26 Sep September 2022 Reflection – Michael McFarland SJ


Hearts Full of Fire


In his homily at the August 27 consistory installing of 20 new Cardinals, Pope Francis reflected on the words of Jesus in Lk 12:49: “I came to bring fire to the earth, and how I wish it were already kindled.” According to the Pope, this represented “a passionate love that purifies, regenerates and transfigures all things.” It indicates an intense, single-minded commitment to spreading the Gospel and its values, bringing new life to a world in need of its saving grace. But the Pope also noted a very different use of fire in the Gospels: the charcoal fire on the beach as the Risen Jesus greeted the apostles in John 21. This is a much more peaceful and intimate image. As Pope Francis noted, “The charcoal fire is quiet and gentle, yet it lasts longer and is used for cooking.” It shows the kindness, generosity and loving acceptance of Jesus toward his disciples.

Though these two images of fire seem very different, both are characteristic of Jesus. They show the different virtues that Jesus modeled and that any serious follower of his should therefore cultivate. The first, more intense form of fire illustrates apostolic courage and zeal, a wholehearted commitment to the salvation of all people. As the Pope said, it captures Jesus’ “magnanimity, his boundless and unconditional love, for his heart is afire with the mercy of the Father.” On the other hand, the charcoal fire on the beach showed Jesus’ “meekness, fidelity, closeness and tenderness.” This makes it clear that the fire of passionate devotion and power poured out on the disciples by the Spirit is not meant to be used to intimidate, coerce or destroy others, even those considered as outsiders, but rather to welcome them into God’s loving embrace. This is in keeping with God’s way, which is to “lead many people to savor the presence of Jesus alive in our midst.”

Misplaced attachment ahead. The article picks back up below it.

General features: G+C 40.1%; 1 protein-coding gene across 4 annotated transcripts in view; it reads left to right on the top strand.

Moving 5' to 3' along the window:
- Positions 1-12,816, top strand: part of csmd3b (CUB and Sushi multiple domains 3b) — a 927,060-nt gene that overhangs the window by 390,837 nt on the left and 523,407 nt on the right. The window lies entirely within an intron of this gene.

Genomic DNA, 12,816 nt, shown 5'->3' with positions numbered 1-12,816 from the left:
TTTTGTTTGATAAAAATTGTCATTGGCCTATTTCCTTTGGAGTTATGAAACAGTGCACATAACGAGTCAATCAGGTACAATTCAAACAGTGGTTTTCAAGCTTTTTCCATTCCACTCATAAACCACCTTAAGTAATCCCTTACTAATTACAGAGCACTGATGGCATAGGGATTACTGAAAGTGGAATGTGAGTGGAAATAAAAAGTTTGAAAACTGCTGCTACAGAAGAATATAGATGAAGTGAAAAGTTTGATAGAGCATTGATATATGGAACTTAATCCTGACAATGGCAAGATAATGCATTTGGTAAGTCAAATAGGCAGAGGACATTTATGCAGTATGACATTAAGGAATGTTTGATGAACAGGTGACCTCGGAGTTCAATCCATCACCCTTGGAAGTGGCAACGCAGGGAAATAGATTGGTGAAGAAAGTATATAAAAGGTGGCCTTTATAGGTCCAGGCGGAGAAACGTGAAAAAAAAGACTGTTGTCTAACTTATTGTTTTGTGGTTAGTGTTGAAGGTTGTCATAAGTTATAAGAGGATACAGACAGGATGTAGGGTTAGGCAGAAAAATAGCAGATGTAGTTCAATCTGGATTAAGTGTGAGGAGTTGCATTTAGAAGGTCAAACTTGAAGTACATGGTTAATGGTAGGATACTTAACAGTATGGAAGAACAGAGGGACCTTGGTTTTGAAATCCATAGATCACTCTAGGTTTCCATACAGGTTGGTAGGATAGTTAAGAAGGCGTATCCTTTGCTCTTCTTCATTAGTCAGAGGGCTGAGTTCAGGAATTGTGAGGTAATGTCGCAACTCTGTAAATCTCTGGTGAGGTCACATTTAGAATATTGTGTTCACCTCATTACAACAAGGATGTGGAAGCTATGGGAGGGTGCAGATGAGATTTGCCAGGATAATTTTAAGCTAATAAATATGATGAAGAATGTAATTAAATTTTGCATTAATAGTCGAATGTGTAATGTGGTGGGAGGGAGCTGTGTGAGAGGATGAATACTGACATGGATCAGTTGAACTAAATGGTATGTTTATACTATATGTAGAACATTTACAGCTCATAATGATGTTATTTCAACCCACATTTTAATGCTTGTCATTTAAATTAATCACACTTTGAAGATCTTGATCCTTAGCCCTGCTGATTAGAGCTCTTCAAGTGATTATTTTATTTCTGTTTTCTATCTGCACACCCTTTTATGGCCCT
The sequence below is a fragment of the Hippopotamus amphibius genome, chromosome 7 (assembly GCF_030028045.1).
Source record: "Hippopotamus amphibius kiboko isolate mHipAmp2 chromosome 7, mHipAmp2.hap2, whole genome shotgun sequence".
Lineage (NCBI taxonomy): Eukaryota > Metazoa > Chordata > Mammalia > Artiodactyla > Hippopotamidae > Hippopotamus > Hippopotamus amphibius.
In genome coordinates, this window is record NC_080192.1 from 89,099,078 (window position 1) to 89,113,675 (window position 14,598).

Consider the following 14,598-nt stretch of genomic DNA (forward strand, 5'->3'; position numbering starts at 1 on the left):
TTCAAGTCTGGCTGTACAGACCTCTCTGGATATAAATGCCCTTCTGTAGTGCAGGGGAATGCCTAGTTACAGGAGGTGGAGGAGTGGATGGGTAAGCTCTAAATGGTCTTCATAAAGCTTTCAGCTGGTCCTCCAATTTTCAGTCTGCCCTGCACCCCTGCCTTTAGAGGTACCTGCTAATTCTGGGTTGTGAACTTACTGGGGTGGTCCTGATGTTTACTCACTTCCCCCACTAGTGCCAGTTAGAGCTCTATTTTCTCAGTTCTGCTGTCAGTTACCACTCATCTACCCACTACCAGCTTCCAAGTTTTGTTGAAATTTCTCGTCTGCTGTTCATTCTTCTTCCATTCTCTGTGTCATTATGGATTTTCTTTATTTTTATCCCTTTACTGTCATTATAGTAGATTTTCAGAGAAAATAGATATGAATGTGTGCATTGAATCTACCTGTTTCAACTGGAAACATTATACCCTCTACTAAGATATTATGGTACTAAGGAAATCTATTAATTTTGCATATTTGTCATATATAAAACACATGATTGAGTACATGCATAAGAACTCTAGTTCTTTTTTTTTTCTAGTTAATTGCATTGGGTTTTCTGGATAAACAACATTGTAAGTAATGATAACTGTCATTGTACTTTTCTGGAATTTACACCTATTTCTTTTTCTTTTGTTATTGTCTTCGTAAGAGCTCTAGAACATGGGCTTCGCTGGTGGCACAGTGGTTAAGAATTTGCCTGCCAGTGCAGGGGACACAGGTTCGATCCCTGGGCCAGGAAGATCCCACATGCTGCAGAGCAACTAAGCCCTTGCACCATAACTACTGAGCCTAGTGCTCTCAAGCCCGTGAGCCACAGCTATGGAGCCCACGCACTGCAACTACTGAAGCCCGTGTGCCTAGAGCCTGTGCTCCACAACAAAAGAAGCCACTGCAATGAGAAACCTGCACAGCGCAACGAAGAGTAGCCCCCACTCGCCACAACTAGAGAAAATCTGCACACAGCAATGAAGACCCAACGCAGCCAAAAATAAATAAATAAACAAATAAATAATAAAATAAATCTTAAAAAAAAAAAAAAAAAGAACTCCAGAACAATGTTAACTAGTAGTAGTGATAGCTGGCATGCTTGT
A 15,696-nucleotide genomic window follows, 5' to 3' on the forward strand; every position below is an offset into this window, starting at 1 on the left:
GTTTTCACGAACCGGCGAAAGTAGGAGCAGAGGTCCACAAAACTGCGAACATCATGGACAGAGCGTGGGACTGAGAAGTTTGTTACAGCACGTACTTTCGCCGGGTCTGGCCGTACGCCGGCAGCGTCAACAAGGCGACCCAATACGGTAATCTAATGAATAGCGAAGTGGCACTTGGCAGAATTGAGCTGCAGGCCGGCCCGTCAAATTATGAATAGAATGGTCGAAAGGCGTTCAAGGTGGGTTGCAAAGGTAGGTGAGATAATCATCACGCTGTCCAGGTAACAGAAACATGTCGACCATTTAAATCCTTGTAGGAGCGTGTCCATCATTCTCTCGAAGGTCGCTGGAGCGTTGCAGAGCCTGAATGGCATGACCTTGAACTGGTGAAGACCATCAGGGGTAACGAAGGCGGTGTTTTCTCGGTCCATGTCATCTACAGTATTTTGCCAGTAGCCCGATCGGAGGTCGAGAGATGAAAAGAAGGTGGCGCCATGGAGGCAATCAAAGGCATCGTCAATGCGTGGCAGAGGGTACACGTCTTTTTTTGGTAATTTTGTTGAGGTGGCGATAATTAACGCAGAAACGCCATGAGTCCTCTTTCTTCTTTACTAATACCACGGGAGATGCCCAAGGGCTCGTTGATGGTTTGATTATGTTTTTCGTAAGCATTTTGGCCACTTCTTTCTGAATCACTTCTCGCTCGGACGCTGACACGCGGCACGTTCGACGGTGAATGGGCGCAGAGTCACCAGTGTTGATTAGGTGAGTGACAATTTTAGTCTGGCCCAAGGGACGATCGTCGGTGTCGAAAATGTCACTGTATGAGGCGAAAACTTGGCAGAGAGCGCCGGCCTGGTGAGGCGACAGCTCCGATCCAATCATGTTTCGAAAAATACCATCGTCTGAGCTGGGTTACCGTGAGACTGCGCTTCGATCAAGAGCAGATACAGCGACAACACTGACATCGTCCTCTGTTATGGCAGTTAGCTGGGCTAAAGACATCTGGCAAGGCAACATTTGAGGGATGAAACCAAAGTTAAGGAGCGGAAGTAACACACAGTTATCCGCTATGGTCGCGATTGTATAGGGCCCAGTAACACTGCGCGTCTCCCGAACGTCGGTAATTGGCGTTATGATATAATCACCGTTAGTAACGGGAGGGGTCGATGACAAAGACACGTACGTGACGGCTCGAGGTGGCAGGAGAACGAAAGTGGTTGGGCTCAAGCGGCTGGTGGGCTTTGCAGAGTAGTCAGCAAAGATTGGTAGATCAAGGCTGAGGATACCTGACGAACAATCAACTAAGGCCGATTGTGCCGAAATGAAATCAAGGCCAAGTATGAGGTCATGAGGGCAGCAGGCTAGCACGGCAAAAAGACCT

As an illustration of this approach, Pope Francis cited the example of Cardinal Casaroli, who was the Vatican Secretary of State under Pope John XXIII. Later under Pope John Paul II, he worked tirelessly and often against great opposition to open up new possibilities for the Church in Eastern Europe as the Cold War wound down. Yet he always found time to visit young prisoners incarcerated in a local prison. He was committed to extending the mercy of Christ to all people, both on the world stage, but also in a small, forgotten local setting. These are the virtues the new cardinals are called to imitate.

It is evident that those new cardinals were chosen because of their aptness for that task. A good example is the Jesuit Gianfranco Ghirlanda, who received his doctorate in canon law at the Gregorian University and was a beloved professor there for many years, as well as serving as its rector. Generations of students speak in awe about his clarity and depth as a teacher, and how he helped them understand the underlying theology and principles of the law, so that they saw the law not as a set of rules and prohibitions, but as a way of structuring a community that reflected Christ’s care for his people. Even more important, they tell with great affection of Ghirlanda’s humility and kindness. He always took the time to get to know them personally and was always available for help and support wherever needed. This is typical of the flame that has always illuminated the teaching at the Gregorian, in the Jesuit spirit of “Ite inflamme omnia,” “Go set the world on fire.”

Michael C McFarland, SJ
President, Gregorian University Foundation